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Dave Brisbin

Seeing Christmas

When we think of our search for God or spiritual truth, we instinctively look up. But if we’re paying attention, Christmas is telling us to look down. Or at least bend down.

Christmas is the story of how lowering our perspective to that of a helpless infant is the only way to see the true nature of life. And though we were all born as Jesus was, we grew out of that childlike perspective. Jesus never did. He held on to a point of view just three feet off the ground, seeing the true nature and presence of his Father in places we would never think to look from adult standing height. This is the real story of Christmas, of Jesus’ entire life.

Jesus called people with this perspective “poor in spirit.” Ancient Hebrews called them “anawim.” They are those who through the external circumstances of poverty and oppression or through a deep interior journey, learn to carry an attitude of poverty even if rich, realize their vulnerability and complete dependence on God—a power greater than themselves. They understand that they are only and ever in a position to receive, but without resentment or bitterness and with a deep sense of gratitude. Always willing to let any gifts given to them flow to everyone and everything around them, they are God’s delivery devices, clear conduits of whatever love and provision they receive.

This anawim heart is exactly what Jesus means by Kingdom—the ability to see and experience God’s presence and provision in our lives. It is at once the unselfconscious humility of knowing who we are and how we relate to each other and God, and the celebration of that knowing. It is also the only way to experience a God who also lives and views life from an unassuming point of view. Every person in the Christmas story who sees significance and truth in an abjectly poor and helpless infant—Zechariah, Elizabeth, Mary, Joseph, shepherds, Magi, Simeon, Anna—all had to find their anawim hearts before they could find their God.


For many of us, this has been another difficult year. And it would be naïve to assume that stepping across an imaginary line into a new year will make any immediate difference to circumstances we know will take time to change. But as if in preparation, Christmas is asking us if we can remember who we really are…vulnerable and dependent humans for whom no expense has been spared to keep us safe and bring us home.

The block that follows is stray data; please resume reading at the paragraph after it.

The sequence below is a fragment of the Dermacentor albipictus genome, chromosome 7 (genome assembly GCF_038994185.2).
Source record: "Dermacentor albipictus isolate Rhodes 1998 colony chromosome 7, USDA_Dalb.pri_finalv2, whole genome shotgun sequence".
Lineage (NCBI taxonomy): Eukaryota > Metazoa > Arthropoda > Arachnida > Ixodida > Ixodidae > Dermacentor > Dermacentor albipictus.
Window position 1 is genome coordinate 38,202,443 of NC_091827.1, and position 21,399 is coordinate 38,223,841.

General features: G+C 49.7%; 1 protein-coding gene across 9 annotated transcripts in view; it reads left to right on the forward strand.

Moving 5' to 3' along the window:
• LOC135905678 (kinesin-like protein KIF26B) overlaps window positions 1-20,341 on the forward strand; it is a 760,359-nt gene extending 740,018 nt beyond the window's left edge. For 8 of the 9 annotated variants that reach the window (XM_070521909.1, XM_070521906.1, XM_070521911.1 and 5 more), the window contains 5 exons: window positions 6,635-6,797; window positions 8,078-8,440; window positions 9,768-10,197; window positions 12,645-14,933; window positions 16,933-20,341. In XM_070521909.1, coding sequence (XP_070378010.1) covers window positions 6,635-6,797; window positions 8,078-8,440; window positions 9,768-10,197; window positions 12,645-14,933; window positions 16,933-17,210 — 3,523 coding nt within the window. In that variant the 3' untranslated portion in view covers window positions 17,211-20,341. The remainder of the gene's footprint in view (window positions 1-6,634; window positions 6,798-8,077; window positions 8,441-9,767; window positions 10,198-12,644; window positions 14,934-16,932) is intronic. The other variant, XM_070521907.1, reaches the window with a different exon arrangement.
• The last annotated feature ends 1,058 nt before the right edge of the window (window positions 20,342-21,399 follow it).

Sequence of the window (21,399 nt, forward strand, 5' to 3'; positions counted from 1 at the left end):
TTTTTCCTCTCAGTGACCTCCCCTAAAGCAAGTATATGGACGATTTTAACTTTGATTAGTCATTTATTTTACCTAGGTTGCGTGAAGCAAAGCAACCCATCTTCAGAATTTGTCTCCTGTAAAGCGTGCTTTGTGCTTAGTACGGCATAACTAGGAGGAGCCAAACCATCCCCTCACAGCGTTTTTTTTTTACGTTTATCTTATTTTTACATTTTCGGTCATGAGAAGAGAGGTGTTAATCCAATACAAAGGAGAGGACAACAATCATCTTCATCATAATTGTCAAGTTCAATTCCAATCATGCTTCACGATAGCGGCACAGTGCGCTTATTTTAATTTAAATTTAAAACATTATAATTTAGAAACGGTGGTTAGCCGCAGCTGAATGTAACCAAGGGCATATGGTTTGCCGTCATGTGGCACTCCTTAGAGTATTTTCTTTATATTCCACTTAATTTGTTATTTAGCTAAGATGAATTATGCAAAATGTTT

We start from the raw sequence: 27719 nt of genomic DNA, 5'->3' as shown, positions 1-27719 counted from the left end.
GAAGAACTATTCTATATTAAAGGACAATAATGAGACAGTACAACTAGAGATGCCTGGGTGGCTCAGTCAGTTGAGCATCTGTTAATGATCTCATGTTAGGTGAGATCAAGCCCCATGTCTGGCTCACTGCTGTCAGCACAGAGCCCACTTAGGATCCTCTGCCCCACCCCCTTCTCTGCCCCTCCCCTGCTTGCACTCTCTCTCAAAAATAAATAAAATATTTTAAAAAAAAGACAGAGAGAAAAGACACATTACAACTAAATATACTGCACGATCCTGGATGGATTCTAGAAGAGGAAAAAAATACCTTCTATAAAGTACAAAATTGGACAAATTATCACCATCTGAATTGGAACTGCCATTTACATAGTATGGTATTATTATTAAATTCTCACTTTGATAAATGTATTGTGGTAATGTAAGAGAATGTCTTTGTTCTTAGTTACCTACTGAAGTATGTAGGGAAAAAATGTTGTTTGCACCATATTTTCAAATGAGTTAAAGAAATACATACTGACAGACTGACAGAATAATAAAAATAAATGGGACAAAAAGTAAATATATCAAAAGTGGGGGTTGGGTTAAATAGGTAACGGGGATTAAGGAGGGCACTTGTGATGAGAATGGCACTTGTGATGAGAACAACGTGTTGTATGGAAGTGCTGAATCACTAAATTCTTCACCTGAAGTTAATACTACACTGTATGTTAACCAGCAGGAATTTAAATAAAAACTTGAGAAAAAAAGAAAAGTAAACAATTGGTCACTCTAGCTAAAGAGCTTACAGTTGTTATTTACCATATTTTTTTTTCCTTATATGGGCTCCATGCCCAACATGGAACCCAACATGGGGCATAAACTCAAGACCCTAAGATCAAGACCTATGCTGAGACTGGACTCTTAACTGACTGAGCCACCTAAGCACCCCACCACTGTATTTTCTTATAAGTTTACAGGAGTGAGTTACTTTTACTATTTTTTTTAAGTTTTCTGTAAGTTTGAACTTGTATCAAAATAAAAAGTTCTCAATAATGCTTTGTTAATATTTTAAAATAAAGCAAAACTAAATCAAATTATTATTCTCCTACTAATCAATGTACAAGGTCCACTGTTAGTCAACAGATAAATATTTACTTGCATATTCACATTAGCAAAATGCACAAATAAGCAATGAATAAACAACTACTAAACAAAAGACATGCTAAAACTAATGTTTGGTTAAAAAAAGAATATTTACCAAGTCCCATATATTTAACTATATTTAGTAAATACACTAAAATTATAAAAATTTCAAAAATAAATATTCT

It is up to each of us to rediscover the child in us who can see in a newborn infant the promise that others miss. To rediscover in our anawim hearts the hope that disarms us and brings us back out to play in our common humanity.

As if she were overhearing us, Kate Geiselman writes of such a moment with her infant daughter…


Now, as she lies beside me, I whisper to her in the pre-dawn darkness, “You will never know,” and as I look at her perfect, dimpled hand, I realize that she will never love me the same way I love her. Every mother loves more than she is loved. I feel no sadness or envy at this realization—it just comes to me as an absolute truth—like suddenly noticing that the sky is blue, and it has been all along, and I just haven’t been paying attention.

Pale light seeps in through the bedroom window. I don’t want to move. I don’t want to get up. I don’t want to leave her. I bury my nose in the pink folds of her neck and inhale deeply. This will have to sustain me for the day, so I savor her scent, lingering as long as I can. Later, while I’m miles away, I will be able to summon it up during a rare, quiet moment and pretend that she is with me.

Fueled by baby-smell, I go to the window and open the blinds. The stars are fading, and the sky today is a crisp, clear blue.


Fueled by baby-smell…

Fueled by baby-smell, we can move out into the unknown and chaos of our lives and never lose sight of the beauty that is always equally present. Fueled by baby-smell, we can carry our attitude of poverty around with us as a scuba diver carries around oxygen. Fueled by baby-smell, we can live our lives never far from the remembrance of our own childlikeness that keeps us close to Jesus’ Way of living and loving.

This is the genius of the anawim and the reason Jesus never leaves his anawim roots. To see the world from three feet off the ground is to forever see it with the wonder, trust, and gratitude—the delight of a child that Jesus is telling us is itself the will of his Father in heaven. The word he used that we translate as will, sebyana, really means the desire, delight, pleasure, and deepest purpose of God—all as viewed from three feet off the ground. If we’re ever going to know God’s will, we have to look where he left it…in the nooks and crannies only visible from a child’s height.

This is the crux of the Christmas story.

Everything we do in life eventually brings us face to face with who we really are. And whether we accept it or not, who we are is anawim—as vulnerable and dependent as a newborn infant. It’s a terrible thing to be confronted with our own vulnerability. But once we’ve done all the kicking and screaming and fighting we can do to avoid it, if we become willing to accept it, more than that—embrace it and celebrate it, we will finally be free to be who we are. And more than that, we will be grateful to be who we are. Grateful we’ll be able to see where God put all our Christmas gifts…in those nooks and crannies we will only see from a vantage three feet off the ground.

At that moment, we will be anawim. And we will be home.


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